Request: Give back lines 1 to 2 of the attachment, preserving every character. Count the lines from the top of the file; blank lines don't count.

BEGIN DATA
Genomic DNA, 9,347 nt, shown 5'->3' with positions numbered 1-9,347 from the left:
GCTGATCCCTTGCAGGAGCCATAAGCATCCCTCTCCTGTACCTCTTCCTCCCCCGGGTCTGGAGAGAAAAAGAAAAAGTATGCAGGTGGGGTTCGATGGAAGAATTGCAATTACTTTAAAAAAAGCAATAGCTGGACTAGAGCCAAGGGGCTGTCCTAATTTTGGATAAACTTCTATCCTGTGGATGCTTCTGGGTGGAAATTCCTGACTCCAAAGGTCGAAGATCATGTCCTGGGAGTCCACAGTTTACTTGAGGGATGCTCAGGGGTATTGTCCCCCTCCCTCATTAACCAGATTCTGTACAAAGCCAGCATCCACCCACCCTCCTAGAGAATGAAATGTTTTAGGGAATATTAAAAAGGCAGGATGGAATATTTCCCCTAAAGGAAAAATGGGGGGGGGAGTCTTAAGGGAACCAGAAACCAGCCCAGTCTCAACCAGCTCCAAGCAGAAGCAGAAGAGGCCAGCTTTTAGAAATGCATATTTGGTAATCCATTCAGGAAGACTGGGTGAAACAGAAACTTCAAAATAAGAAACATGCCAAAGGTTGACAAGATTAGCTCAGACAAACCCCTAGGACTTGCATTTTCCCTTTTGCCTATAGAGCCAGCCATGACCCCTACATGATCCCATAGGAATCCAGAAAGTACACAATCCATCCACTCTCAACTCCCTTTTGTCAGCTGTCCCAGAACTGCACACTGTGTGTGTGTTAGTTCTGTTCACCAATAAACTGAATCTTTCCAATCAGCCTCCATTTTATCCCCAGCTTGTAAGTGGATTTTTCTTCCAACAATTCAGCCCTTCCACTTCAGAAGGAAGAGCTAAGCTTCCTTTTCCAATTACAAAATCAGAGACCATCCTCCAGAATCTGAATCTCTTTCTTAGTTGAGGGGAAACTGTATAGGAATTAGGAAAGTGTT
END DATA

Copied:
Genomic DNA, 9,347 nt, shown 5'->3' with positions numbered 1-9,347 from the left:
GCTGATCCCTTGCAGGAGCCATAAGCATCCCTCTCCTGTACCTCTTCCTCCCCCGGGTCTGGAGAGAAAAAGAAAAAGTATGCAGGTGGGGTTCGATGGAAGAATTGCAATTACTTTAAAAAAAGCAATAGCTGGACTAGAGCCAAGGGGCTGTCCTAATTTTGGATAAACTTCTATCCTGTGGATGCTTCTGGGTGGAAATTCCTGACTCCAAAGGTCGAAGATCATGTCCTGGGAGTCCACAGTTTACTTGAGGGATGCTCAGGGGTATTGTCCCCCTCCCTCATTAACCAGATTCTGTACAAAGCCAGCATCCACCCACCCTCCTAGAGAATGAAATGTTTTAGGGAATATTAAAAAGGCAGGATGGAATATTTCCCCTAAAGGAAAAATGGGGGGGGGAGTCTTAAGGGAACCAGAAACCAGCCCAGTCTCAACCAGCTCCAAGCAGAAGCAGAAGAGGCCAGCTTTTAGAAATGCATATTTGGTAATCCATTCAGGAAGACTGGGTGAAACAGAAACTTCAAAATAAGAAACATGCCAAAGGTTGACAAGATTAGCTCAGACAAACCCCTAGGACTTGCATTTTCCCTTTTGCCTATAGAGCCAGCCATGACCCCTACATGATCCCATAGGAATCCAGAAAGTACACAATCCATCCACTCTCAACTCCCTTTTGTCAGCTGTCCCAGAACTGCACACTGTGTGTGTGTTAGTTCTGTTCACCAATAAACTGAATCTTTCCAATCAGCCTCCATTTTATCCCCAGCTTGTAAGTGGATTTTTCTTCCAACAATTCAGCCCTTCCACTTCAGAAGGAAGAGCTAAGCTTCCTTTTCCAATTACAAAATCAGAGACCATCCTCCAGAATCTGAATCTCTTTCTTAGTTGAGGGGAAACTGTATAGGAATTAGGAAAGTGTT